In a commentary that accompanied the article published by the AMA, Allan Goroll, MD, states, "The modest benefit found in the study by Goyal et al begs the question of why, in the absence of strong scientifically vetted evidence, meditation in particular and complementary measures in general have become so popular, especially among the influential and well educated."
I can answer that. Complementary and alternative approaches (now called integrative healthcare) have indeed been shown in rigorous scientific studies to have some major effects on mind and body health. But what is equally important is that people who use natural approaches are taking a more active role in their health. This is called self empowerment. This is what medical professionals should desire for their patients and themselves. This is the grail. We want people to adopt healthier behaviors and outlooks and attitudes, to take more responsibility. The U.S. Centers for Disease Control and Prevention estimate that the majority of chronic diseases could be prevented by proper self care. That is, by people managing their own stress and lifestyle.
In addition, think for a moment about acupuncture. There's been extensive research on its effectiveness in treating pain. Some of that research shows it to be better than a placebo; much of it shows it to be about the same as a placebo. But most of the research shows that it's better than no treatment. It is astounding that people can reduce their own pain, yet medical journals are typically fixated on the fact that it's often no better than a placebo.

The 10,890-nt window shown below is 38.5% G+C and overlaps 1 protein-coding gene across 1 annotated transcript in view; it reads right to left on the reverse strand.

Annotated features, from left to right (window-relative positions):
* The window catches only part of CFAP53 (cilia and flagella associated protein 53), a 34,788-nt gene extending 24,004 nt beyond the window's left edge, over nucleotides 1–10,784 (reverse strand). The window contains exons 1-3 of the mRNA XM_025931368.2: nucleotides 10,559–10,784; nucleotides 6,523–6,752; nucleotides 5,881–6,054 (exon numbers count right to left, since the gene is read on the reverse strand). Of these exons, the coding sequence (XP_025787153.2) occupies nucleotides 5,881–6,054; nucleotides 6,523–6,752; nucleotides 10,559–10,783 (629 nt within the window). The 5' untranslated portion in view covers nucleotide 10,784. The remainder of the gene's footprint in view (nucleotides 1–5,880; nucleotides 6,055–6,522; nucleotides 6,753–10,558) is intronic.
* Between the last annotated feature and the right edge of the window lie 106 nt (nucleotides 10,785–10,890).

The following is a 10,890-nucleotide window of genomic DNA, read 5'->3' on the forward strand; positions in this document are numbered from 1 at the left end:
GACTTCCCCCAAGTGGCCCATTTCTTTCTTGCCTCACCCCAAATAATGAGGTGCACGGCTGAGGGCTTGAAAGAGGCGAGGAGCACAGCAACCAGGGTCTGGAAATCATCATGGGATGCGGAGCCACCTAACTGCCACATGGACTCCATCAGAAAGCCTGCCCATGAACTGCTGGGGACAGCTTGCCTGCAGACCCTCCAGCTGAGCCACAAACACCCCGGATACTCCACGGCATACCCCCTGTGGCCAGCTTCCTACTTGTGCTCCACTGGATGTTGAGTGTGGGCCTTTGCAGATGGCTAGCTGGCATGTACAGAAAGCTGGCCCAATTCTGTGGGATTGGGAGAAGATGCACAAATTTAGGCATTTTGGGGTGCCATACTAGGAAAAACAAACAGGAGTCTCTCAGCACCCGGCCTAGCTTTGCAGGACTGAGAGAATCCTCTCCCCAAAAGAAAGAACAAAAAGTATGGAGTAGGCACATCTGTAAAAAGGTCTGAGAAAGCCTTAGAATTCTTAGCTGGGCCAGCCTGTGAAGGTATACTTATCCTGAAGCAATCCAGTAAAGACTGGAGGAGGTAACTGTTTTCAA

Finally, people meditate because it can fundamentally change their self perceptions and sense of suffering. And, yes, research also supports this. In studies on long-term and even short-term practitioners of Transcendental Meditation, subjects report the experience of a fundamental level of unity and wholeness in their awareness. This gives them a deep feeling of peace, connectedness and relief from stress. EEG and brain imaging research shows that meditators' brains actually function differently than those who haven't learned the technique.
So to Dr. Goroll and all those who wonder why anyone would meditate, my observation, based on decades of published scientific research, is that meditation greatly contributes to a healthy, balanced mind and body. To ignore the evidence is to ignore the scientific basis of medicine.
As can be seen in the presentations on meditation at the world economic summit in Davos and the cover story of Time magazine last week, the benefits of meditation are coming to be widely accepted by health professionals, business leaders and the media. It's now time for the medical profession to catch up and provide this information to those who depend on them for the most advanced advice for mind and body health.
This post is part of a series produced by The Huffington Post and the David Lynch Foundation (DLF), a nonprofit organization that brings Transcendental Meditation to at-risk communities. On Feb. 11, DLF will host Meditation, Creativity, Performance and Stress, a panel discussion led by Andrew Ross Sorkin featuring Ray Dalio, Dr. Mehmet Oz and Mario Batali. For tickets and information, click here.